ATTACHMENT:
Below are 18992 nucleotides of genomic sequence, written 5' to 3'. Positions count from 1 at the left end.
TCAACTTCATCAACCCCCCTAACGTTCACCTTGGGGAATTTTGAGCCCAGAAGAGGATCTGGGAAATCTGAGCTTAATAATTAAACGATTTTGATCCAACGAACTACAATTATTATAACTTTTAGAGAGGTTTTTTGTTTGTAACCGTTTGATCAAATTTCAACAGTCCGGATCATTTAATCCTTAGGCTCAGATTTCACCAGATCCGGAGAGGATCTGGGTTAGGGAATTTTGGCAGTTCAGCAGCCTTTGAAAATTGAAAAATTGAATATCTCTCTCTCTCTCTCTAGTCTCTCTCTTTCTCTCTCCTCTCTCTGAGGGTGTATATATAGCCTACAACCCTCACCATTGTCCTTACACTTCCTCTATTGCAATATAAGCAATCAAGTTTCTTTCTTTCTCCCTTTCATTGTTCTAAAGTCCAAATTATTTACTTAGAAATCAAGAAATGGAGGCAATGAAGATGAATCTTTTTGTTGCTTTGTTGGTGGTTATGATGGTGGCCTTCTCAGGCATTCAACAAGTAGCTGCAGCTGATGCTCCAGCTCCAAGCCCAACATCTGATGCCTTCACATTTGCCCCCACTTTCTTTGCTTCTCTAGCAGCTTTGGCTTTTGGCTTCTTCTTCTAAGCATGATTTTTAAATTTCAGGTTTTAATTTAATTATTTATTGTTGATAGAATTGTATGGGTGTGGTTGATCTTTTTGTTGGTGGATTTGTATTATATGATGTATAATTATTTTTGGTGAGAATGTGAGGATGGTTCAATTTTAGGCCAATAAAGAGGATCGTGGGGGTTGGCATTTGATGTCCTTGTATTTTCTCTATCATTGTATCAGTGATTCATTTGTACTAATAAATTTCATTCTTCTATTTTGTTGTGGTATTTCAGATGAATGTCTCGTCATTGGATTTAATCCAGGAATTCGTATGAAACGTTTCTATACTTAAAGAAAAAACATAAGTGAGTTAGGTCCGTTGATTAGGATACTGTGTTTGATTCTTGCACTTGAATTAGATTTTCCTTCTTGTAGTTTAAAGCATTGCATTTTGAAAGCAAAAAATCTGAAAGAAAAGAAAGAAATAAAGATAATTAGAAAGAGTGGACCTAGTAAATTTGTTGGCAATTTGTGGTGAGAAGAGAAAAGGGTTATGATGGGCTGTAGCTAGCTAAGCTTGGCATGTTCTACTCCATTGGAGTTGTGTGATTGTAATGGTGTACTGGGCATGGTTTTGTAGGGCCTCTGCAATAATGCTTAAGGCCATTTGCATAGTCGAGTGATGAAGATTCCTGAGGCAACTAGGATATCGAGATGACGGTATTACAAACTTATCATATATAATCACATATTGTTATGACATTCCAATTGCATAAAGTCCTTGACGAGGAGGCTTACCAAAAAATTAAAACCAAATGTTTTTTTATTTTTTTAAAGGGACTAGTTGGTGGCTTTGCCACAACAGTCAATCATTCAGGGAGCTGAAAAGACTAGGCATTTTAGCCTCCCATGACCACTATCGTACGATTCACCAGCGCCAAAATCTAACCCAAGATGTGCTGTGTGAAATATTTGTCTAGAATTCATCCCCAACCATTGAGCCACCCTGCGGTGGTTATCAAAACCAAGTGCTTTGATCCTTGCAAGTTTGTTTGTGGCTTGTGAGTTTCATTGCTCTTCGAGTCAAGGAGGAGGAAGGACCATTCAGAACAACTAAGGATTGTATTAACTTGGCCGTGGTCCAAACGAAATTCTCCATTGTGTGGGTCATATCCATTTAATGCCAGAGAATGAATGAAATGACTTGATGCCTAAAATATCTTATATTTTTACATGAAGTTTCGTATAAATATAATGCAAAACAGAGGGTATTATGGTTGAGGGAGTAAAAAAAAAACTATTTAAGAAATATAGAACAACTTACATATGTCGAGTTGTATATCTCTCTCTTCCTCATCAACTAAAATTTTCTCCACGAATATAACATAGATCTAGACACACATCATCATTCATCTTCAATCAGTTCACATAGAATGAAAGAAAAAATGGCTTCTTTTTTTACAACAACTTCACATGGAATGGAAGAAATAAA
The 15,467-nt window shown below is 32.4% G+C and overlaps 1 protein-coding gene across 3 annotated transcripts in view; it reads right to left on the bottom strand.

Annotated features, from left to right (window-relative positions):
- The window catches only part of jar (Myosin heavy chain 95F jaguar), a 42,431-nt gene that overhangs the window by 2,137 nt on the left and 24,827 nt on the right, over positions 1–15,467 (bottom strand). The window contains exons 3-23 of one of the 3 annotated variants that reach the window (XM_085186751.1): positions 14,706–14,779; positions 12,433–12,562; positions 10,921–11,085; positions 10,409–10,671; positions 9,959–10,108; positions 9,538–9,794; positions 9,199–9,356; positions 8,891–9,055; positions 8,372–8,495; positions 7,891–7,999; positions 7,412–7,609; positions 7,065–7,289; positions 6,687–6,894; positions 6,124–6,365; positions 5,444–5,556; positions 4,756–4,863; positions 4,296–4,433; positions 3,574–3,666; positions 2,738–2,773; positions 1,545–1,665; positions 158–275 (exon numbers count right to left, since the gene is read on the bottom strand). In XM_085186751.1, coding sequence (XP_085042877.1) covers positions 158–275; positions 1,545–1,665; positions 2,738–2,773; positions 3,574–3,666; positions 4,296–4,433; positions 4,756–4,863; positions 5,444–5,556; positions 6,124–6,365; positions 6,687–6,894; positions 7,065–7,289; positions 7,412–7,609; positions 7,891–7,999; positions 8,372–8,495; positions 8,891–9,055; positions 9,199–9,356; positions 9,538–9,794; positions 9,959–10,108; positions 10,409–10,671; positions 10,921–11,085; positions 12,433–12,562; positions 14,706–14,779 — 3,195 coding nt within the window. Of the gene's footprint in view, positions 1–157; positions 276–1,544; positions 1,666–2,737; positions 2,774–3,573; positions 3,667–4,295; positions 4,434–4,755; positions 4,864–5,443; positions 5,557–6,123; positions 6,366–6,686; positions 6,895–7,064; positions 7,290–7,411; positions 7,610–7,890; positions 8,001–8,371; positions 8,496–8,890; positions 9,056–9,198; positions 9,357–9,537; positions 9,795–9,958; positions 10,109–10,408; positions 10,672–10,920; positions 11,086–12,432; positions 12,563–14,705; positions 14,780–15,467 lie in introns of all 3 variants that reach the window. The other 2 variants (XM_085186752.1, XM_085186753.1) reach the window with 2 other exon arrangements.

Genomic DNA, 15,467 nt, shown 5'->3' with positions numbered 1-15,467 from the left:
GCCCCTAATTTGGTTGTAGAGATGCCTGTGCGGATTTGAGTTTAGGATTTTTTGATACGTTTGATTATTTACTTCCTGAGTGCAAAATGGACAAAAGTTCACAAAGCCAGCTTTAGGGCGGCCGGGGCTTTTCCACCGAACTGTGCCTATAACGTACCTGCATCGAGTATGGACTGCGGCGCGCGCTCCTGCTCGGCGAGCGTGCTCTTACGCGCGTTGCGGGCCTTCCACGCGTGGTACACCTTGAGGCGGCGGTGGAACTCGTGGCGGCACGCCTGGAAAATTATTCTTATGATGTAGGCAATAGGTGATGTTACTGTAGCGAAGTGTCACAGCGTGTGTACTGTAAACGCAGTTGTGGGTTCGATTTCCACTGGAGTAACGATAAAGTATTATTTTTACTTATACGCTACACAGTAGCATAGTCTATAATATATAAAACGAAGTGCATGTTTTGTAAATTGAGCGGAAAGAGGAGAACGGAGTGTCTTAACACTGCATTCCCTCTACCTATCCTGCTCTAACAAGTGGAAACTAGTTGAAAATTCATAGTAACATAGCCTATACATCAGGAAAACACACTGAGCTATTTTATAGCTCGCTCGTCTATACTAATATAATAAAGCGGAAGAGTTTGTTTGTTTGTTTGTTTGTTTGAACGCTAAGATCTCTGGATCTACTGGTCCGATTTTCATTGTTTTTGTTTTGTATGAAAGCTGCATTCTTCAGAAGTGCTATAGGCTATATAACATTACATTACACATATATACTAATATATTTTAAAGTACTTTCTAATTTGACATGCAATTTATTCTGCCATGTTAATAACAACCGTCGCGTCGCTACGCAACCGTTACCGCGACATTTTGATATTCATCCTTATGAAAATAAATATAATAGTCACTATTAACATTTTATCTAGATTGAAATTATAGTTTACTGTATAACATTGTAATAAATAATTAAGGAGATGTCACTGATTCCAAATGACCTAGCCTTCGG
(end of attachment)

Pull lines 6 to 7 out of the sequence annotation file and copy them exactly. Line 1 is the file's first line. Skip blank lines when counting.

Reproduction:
Genomic DNA, 15,467 nt, shown 5'->3' with positions numbered 1-15,467 from the left:
GCCCCTAATTTGGTTGTAGAGATGCCTGTGCGGATTTGAGTTTAGGATTTTTTGATACGTTTGATTATTTACTTCCTGAGTGCAAAATGGACAAAAGTTCACAAAGCCAGCTTTAGGGCGGCCGGGGCTTTTCCACCGAACTGTGCCTATAACGTACCTGCATCGAGTATGGACTGCGGCGCGCGCTCCTGCTCGGCGAGCGTGCTCTTACGCGCGTTGCGGGCCTTCCACGCGTGGTACACCTTGAGGCGGCGGTGGAACTCGTGGCGGCACGCCTGGAAAATTATTCTTATGATGTAGGCAATAGGTGATGTTACTGTAGCGAAGTGTCACAGCGTGTGTACTGTAAACGCAGTTGTGGGTTCGATTTCCACTGGAGTAACGATAAAGTATTATTTTTACTTATACGCTACACAGTAGCATAGTCTATAATATATAAAACGAAGTGCATGTTTTGTAAATTGAGCGGAAAGAGGAGAACGGAGTGTCTTAACACTGCATTCCCTCTACCTATCCTGCTCTAACAAGTGGAAACTAGTTGAAAATTCATAGTAACATAGCCTATACATCAGGAAAACACACTGAGCTATTTTATAGCTCGCTCGTCTATACTAATATAATAAAGCGGAAGAGTTTGTTTGTTTGTTTGTTTGTTTGAACGCTAAGATCTCTGGATCTACTGGTCCGATTTTCATTGTTTTTGTTTTGTATGAAAGCTGCATTCTTCAGAAGTGCTATAGGCTATATAACATTACATTACACATATATACTAATATATTTTAAAGTACTTTCTAATTTGACATGCAATTTATTCTGCCATGTTAATAACAACCGTCGCGTCGCTACGCAACCGTTACCGCGACATTTTGATATTCATCCTTATGAAAATAAATATAATAGTCACTATTAACATTTTATCTAGATTGAAATTATAGTTTACTGTATAACATTGTAATAAATAATTAAGGAGATGTCACTGATTCCAAATGACCTAGCCTTCGG